In the town centre, Shar-e-Naw, just a few hundred metres away from the interior ministry, demonstrators set fire to houses and buildings that were rumoured to contain foreign non-governmental organisations. In one compound, guards fired into the air from behind the door to warn off possible attackers. Some staff escaped over the rooftops.



“Look at them running!” one demonstrator was overheard to shouting. “Let’s kill them first, and then we’ll get the foreigners.”



Demonstrators attacked the office of Care International, and broke windows at the Kabul Serena Hotel, the capital’s lone five-star establishment. Several Chinese restaurants - commonly acknowledged to operate as brothels - were also attacked and burned.



Shooting could be heard in all parts of the city, although it was not clear who was firing.



Police seemed to be in short supply. One IWPR contributor saw policemen in riot gear trying to calm the demonstrators, but when that failed, they joined with the crowd, shouting insults against President Hamed Karzai’s wife, a grave offence in this conservative Islamic republic.



Another IWPR correspondent saw clusters of police standing far away from the rioters, making little or no attempt to curb them.



Ariana Television, a private Kabul-based station whose office is near parliament, came under attack near midday. A tense presenter in dark suit and red tie appealed for help live on TV, while the cameras interspersed his pleas with shots of the looters and demonstrators down below.



“It’s been over an hour, and we haven’t seen any police yet,” said the presenter. “Please - police, security forces, fire trucks – come as soon as you can.”



Down in the courtyard of the Ariana compound, cars were being set on fire and windows smashed. There seemed to be less a political than an economic motive for many of the rioters, as some stole bicycles and others pried spare parts from car engines before setting fire to the vehicles.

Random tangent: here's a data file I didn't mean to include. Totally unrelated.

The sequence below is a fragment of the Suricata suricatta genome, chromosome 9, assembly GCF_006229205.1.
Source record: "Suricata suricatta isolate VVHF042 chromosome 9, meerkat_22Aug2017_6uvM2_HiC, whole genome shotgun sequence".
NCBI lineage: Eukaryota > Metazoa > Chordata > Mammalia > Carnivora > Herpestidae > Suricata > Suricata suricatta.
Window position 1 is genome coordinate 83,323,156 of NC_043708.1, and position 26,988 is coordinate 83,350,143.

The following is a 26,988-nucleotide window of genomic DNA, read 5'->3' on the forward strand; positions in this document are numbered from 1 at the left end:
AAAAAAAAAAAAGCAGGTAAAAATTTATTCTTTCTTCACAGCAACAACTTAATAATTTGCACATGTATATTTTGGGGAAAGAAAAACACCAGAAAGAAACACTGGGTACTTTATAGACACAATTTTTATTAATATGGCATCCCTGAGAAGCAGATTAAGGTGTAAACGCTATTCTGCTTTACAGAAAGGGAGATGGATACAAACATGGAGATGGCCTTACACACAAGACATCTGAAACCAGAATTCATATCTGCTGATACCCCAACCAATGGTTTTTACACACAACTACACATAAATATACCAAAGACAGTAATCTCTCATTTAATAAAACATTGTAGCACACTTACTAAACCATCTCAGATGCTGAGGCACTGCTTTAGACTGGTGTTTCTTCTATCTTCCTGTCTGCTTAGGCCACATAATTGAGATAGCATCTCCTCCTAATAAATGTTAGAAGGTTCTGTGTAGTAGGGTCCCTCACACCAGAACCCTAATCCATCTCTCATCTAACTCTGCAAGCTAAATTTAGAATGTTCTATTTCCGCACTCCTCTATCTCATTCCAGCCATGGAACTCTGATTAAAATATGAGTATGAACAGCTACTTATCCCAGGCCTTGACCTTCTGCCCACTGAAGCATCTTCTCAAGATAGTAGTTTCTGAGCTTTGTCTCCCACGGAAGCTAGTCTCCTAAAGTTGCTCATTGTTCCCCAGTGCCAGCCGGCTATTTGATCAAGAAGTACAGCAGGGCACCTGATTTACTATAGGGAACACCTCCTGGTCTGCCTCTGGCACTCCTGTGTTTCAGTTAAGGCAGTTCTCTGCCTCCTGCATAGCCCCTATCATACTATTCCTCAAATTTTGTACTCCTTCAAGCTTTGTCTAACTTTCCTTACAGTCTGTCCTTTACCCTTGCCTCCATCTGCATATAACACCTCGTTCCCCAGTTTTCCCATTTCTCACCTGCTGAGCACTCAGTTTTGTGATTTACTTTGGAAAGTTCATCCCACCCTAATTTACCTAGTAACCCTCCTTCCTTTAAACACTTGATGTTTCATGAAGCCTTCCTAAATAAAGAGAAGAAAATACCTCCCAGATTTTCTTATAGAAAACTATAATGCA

As the day progressed, the demonstrators’ rage grew. One group attacked a power station in northern Kabul, at least until more level heads prevailed.



“Don’t do that, we won’t have electricity tonight!” shouted a man in the crowd.



Throughout the city, shops were closed, cars were burning, and broken glass littered the pavement.



The violence raged for much of the day, dying down only towards evening.



Presdient Karzai, who had not been visible during the day, came on state television at night to appeal for calm.



“This was a traffic accident,” he said, adding that the American ambassador had visited him to explain what had happened.



Karzai said Afghanistan’s enemies were exploiting the traffic accident “as an excuse” for unrest.



The city went under curfew for the first time since the immediate post-Taleban period. Residents were told to stay in their homes from ten in the evening until four in the morning.



By the morning of May 30, the city was firmly in the grip of the police and army as a cleanup got under way. Some shops remained closed, and burned-out police security posts could be seen throughout the city. Army tanks stood on guard near some of the previous day’s worst trouble spots.



The question in many people’s minds was just how long this calm would last.